The spectacular color woodcuts by Edna Boies Hopkins (1872-1937) and Blanche Lazzell (1878-1956) are the centerpiece of the exhibition. Both had spent several years in Europe, where avant-garde styles invigorated their art development. After returning to the United States, they both spent time during World War I in Provincetown, Massachusetts, where there was a vibrant cultural community. While there, Hopkins and Lazzell learned how to create bold color woodcuts using the then-unorthodox white-line color woodcut technique, which used only one woodblock for printing multiple colors (instead of carving a separate woodblock for each color). In 1917, Hopkins traveled to the Cumberland Falls region of Kentucky, where she created some of her most important prints. Mary and Her Grandmother and The Mountaineer were her first figurative prints and among the earliest images depicting the residents of Appalachia, predating similar work of American regionalist artists by a decade. Blanche Lazzell, a painter who did not make prints prior to her stay in Provincetown, soon became the leader of the Provincetown Printers. Her stunning 1919 print West Virginia Hills (accompanied by the artists original woodblock) is one of her masterpiece prints of the undulating rural landscape where she grew up.
Color woodcuts depicting places in the American West are also in the exhibition. Anders Aldrin (1889-1970), a Swedish immigrant who eventually pursued his art career in southern California, is represented by two varying color impressions of The Sycamore Tree (circa 1936): one is bright and bold, the other has paler hues. The pairing evokes the same scene in different seasons (or times of the day) in a manner inspired by traditional Japanese prints. A compelling print by Gustave Baumann (1881-1971), one of the leading color woodcut artists of the 20th century, promoted the practice of the traditional European multiple-block color woodcut method he had learned in Germany. In 1918, Bauman settled in Santa Fe, New Mexico, where he continued to make color woodcuts of southwestern landscapes. Among his signature works, San Miguel de Santa Fe (1949) depicts the historic Spanish colonial mission, believed to be the oldest standing church in the country.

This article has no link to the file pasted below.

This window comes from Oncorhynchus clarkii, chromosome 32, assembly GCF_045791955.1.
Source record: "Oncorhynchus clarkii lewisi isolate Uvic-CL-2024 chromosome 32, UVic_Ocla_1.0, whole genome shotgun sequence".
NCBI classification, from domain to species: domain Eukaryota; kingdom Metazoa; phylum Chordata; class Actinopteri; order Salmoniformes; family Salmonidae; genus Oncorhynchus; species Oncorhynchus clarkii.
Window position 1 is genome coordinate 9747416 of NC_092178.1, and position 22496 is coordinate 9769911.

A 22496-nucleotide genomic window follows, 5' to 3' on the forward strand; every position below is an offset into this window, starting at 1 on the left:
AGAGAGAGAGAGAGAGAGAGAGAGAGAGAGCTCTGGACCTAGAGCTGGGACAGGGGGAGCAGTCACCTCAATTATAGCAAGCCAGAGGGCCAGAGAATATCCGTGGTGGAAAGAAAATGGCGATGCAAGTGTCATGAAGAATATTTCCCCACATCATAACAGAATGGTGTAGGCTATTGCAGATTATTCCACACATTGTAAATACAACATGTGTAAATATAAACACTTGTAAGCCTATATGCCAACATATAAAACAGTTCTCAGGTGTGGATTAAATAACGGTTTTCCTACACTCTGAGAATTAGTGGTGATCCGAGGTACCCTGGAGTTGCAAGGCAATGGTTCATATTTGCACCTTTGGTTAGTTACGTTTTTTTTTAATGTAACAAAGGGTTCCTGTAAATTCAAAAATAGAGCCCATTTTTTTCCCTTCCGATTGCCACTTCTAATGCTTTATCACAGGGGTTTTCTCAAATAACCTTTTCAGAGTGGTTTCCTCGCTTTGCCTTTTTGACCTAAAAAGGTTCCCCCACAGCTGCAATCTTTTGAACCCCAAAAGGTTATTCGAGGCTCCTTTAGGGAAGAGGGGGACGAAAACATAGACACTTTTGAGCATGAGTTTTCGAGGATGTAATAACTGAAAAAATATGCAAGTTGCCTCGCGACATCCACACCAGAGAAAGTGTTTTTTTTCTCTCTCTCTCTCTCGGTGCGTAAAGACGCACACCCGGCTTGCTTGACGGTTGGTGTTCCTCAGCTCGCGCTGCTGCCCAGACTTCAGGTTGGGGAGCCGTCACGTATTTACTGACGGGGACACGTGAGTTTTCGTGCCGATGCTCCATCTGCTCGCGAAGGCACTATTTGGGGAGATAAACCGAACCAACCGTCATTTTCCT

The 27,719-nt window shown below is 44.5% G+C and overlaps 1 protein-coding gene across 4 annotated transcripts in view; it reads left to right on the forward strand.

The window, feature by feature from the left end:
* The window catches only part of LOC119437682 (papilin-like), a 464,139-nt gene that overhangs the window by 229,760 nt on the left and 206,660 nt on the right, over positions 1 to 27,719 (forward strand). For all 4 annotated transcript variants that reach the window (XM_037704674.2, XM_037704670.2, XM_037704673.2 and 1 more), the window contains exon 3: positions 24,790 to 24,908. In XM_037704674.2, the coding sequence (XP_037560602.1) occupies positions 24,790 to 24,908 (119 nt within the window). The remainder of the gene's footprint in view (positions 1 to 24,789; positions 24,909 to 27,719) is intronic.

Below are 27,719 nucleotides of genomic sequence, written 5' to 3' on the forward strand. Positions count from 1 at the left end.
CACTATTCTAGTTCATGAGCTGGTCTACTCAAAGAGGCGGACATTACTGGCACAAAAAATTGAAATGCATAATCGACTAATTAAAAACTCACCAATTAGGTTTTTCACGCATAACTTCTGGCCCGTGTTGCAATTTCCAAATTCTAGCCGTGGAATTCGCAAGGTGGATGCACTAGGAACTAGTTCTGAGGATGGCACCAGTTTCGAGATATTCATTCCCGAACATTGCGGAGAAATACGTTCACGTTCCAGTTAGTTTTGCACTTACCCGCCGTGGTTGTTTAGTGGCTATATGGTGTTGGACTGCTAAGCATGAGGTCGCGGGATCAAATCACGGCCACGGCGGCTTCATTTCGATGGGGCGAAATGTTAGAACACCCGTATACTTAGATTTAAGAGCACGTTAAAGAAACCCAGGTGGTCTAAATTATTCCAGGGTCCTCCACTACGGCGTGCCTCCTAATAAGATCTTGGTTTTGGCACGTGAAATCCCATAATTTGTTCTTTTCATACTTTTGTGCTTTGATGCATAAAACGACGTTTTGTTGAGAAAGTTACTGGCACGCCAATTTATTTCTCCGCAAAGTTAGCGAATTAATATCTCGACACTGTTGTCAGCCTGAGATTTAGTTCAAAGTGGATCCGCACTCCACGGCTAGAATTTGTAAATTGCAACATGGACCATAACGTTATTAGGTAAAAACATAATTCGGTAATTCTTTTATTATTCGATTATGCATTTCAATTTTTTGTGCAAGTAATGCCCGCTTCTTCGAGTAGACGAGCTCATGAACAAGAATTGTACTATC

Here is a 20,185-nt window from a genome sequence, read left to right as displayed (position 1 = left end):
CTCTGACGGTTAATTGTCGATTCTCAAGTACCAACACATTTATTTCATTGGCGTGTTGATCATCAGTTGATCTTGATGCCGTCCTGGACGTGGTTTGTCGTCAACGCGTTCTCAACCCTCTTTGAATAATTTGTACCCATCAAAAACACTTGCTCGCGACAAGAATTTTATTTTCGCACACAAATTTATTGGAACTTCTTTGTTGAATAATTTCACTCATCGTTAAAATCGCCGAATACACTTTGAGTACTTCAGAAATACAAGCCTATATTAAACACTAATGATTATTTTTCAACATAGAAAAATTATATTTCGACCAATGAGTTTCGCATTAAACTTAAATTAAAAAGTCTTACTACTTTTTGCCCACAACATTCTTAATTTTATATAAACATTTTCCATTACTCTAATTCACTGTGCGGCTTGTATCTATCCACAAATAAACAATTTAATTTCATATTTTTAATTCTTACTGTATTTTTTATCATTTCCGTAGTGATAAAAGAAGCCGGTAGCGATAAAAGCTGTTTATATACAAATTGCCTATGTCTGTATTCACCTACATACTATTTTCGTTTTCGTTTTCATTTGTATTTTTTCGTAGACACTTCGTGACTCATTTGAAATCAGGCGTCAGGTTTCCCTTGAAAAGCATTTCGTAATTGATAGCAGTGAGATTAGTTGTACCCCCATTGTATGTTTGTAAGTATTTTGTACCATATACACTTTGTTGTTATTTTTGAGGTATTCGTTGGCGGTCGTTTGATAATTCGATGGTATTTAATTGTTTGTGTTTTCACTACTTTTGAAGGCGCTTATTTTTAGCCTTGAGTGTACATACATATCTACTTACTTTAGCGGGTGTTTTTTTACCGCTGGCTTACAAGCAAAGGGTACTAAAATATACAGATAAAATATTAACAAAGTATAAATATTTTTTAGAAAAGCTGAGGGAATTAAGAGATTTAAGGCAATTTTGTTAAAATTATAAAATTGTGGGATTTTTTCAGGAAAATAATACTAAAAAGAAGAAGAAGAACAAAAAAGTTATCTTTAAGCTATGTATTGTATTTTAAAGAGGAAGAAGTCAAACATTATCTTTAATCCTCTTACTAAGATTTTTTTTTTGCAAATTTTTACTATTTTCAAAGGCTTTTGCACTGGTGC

Aspects of New York City life in the 1920s and 1930s are captured in captivating prints by John Sloan (1871-1951) and Louis Lozowick (1892-1973). A committed urban realist, Sloan created an etching in 1920 of two men descending the stairs to Bandits Cave, an establishment advertised as a tea dance, yet it was really one of the many speakeasies that appeared during Prohibition. In his lithograph Through Brooklyn Bridge Cables (1938), Lozowick presents the skyline of the dynamic metropolis fragmented by a network of girder cables in the foreground; a composition reflecting, perhaps, the lessons of Constructivist art.
During the Depression of the 1930s, many artists, such as Leon Bibel (1913-1995) and Ida Abelman (1910-2002), were supported by the governments Works Progress Administration/Federal Art Project program. Bibels colorful screenprints Brooklyn Bridge and Farm Scene (both 1938), are quintessential views of a celebrated urban landmark and a vision of heartland America. His lithograph The American Way (1938) presents a typical townscape of houses, telephone poles, and a patriotic billboard. Abelmans lithograph Wonders of Our Time (1937) depicts subway riders shoving each other to squeeze into a subway car, which remains a familiar aspect of the commuter experience.
The exhibition closes with a seven-color screenprint by Stuart Davis (1892-1964), an ardent champion of modernist art in America. In Bass Rocks (1941), he devised a distinctive composition of cubist fragmentation, abstraction, and simplified flattened shapes to evoke a rocky New England coastal scene. The interplay of jagged, brightly colored shapes and thick lines foreshadow the pursuit of abstraction that would characterize the most innovative American art after World War II.
A Place in America: Celebrating the Legacy of Ralph and Barbara Voorhees has been organized by Marilyn Symmes, Director of the Zimmerlis Morse Research Center for Graphic Arts and Curator of Prints and Drawings, with Sara Green, International Fine Prints Dealers Association Foundation Intern, and Kirsten Marples, a Rutgers University Art History Graduate Student Intern (M.A. 2014).